'Lives on hold' -- the emotional costs for 'super copers'

June 25, 2000

Infertility and the strains imposed by treatment can produce almost unbearable highs and lows of emotion among couples, the European Society of Human Reproduction and Embryology in Bologna, Italy, heard today (Monday 26 June).

Patients find themselves riding an emotional roller coaster -- feelings veering from optimism to anxiety, from elation to depression and even fears of abandonment by the treatment teams. And, as advancing technology offers even more control over reproduction, for those for whom it fails, the promise proves only to be an illusion increasing the potential for distress, said Dr Elizabeth Koptizke of the University of Kentucky College of Medicine, Lexington, Kentucky, USA.

She told the conference that although as many as a fifth of patients report physical discomfort severe enough to interfere with everyday life she and colleague Dr John Wilson found it was, overwhelmingly, emotional problems that caused the most distress.

There was evidence emerging also that, as more treatment interventions become available for men, the reactions experienced by men and women were beginning to follow a similar pattern.

"Constant efforts to regulate these emotions may take a significant toll," said Dr Koptizke. "We don't know what the long-term effects may be, but we do know from studies that these acts of self control and volition deplete 'psychic energy', which is an important self- resource, particularly when patients feel they have no personal control over their lives. There is bound to be a cost for these frequently stoic 'super copers.'"

Although women reported that they received social support, relationships were dramatically affected and could actually be jeopardised. Previously enjoyable experiences such as family get-togethers, shopping trips and friendships at work could become sources of pain. Unwanted advice, although well-intentioned, hurt. Some dreaded going to work for fear a co-worker would announce she was pregnant -- symptomatic of an often expressed view by infertile women that they felt envious of others with children.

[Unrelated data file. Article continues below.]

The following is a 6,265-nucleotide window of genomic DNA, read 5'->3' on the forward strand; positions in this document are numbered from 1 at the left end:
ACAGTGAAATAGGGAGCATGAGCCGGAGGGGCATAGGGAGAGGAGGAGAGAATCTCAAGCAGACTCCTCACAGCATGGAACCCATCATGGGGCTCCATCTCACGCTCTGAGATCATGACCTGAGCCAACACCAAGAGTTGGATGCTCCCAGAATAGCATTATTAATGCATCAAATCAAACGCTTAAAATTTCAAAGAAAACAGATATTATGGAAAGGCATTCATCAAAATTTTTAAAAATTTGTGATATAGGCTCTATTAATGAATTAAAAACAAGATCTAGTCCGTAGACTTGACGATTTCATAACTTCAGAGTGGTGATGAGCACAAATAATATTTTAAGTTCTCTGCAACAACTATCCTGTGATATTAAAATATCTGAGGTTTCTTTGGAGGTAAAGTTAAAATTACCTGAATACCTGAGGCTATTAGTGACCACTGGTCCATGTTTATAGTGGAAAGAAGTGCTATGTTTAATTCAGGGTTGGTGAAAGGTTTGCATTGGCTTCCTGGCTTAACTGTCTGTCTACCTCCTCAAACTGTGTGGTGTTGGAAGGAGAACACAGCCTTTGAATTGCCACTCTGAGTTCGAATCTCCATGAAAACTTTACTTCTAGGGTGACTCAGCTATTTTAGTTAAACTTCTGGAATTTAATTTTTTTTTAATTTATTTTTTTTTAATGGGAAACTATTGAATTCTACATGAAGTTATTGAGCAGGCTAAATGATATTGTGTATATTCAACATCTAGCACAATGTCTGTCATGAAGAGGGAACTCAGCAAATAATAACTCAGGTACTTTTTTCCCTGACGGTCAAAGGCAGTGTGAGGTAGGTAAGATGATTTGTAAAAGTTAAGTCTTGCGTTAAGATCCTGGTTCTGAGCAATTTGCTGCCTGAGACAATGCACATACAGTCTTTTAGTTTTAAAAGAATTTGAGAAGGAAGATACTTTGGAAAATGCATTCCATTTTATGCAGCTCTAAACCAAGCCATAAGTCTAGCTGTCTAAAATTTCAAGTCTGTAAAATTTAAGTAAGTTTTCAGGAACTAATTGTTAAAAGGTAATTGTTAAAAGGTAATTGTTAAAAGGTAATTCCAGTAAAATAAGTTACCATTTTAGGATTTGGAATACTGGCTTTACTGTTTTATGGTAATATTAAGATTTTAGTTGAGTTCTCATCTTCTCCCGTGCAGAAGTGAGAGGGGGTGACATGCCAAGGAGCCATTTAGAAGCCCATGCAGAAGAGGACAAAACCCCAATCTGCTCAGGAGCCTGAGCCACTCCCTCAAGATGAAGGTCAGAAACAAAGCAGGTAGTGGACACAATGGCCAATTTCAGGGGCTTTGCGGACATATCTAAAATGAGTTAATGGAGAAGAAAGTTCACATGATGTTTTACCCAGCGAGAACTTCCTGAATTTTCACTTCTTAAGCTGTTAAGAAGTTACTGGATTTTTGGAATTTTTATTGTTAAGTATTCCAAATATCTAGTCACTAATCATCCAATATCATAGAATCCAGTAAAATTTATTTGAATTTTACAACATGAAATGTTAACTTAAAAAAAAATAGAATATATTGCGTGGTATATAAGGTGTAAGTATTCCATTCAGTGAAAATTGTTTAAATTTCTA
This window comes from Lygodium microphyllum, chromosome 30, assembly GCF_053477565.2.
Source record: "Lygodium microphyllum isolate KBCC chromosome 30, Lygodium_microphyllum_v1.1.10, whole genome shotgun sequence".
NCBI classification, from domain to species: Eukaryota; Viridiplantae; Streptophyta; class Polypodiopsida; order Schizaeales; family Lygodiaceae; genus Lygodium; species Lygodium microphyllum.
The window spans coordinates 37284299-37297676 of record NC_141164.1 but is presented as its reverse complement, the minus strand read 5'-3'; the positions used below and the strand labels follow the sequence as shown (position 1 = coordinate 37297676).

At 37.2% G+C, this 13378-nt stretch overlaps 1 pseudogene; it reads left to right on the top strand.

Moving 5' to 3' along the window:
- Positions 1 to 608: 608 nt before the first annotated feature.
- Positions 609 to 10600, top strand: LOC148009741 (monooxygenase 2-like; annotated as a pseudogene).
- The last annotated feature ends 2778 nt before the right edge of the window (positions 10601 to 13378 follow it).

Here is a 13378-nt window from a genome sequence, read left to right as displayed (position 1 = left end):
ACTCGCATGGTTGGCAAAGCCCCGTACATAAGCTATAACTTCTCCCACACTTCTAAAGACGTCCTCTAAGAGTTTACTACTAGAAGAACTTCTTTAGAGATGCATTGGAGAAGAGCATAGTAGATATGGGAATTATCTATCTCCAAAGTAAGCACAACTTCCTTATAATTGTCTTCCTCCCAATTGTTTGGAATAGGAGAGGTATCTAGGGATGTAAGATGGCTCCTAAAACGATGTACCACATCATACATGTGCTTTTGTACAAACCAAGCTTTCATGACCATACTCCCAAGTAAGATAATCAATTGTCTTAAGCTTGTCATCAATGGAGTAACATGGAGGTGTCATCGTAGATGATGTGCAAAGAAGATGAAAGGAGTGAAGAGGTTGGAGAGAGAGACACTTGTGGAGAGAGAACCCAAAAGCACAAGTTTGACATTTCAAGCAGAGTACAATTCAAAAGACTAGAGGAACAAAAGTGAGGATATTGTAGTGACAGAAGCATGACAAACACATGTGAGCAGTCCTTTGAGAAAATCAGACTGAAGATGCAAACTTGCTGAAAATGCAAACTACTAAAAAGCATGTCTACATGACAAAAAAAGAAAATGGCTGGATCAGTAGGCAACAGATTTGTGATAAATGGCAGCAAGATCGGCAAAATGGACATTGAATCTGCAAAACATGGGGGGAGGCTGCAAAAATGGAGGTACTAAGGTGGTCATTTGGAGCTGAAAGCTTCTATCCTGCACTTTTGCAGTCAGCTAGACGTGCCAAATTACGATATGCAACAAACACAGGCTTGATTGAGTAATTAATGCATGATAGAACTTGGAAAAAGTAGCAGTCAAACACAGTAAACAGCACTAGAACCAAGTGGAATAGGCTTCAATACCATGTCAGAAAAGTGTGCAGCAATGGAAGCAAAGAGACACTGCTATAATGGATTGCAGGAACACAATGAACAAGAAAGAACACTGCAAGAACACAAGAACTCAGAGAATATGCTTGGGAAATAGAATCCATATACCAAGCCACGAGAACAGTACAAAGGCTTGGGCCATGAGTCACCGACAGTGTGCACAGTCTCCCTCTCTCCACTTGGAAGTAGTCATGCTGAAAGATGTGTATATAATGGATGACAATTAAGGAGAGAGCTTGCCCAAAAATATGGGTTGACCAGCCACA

"Becoming a parent is part of one's core identity. For those who can't have children life is diminished; they lose their link with the future. It becomes difficult to mobilise action in the present and life seems to be on hold. Their whole identify is disrupted and they can't seem to visualise themselves in the future. We scientists and doctors may not be able to measure these experiences in our studies and questionnaires, but it doesn't mean they don't exist," said Dr Kopitzke.

Many couples found considerable comfort and help from infertility support groups. Ironically, though -- in contrast to cancer support groups -- these groups can also cause ambivalent feelings and distress. "It's as though the chances for success are limited and others' success signifies a reduction in one's own chances. If a cohort of patients going through IVF is in a group with a 20% success rate, then one in five would be favoured and in some sense these might represent rivalry for a scarce commodity."

She believes that one way to way to offset this is to have support groups with a greater range of patients.

Dr Kopitzke said that ART had its own impact involving heightened intensity as new treatment opportunities offered increasing chances of parenthood. A seemingly irresistible progression thorough a protocol could propel staff and patients alike to ever more complex steps without stepping back to consider the wider view. "As the momentum on patients' emotional and financial investment increases, it gets more and more difficult to make the decision to stop treatment."

She had a warning for professionals in these circumstances: "In our quest to help people, we can forget to help them to stop."

Exciting advances did hold the promise of increased conception rates, and increased control could afford the potential for selection -- the most viable sperm, the best egg...

But again she gave a warning: "we go beyond viability issues into that of customising our offspring. It raises issues that we, as a culture, have not had to face. With the increase of choice will come the burden of choice. Even as we embrace the power that this new technology affords us, we must be mindful that it does not exceed our grasp."
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Further information:
Margaret Willson (media information officer)
Tel: 44-1536-772181
Fax: 44-1536-772191
Mobile: 973-853347
Email: m.willson@mwcommunications.org.uk

Press office (Sunday 25 June -- Wednesday 28 June)
Margaret Willson, Emma Mason, Elisabetta Sestini
Tel: 39-51-353168 / 39-51-353260
Fax: 39-51-353264

European Society of Human Reproduction and Embryology

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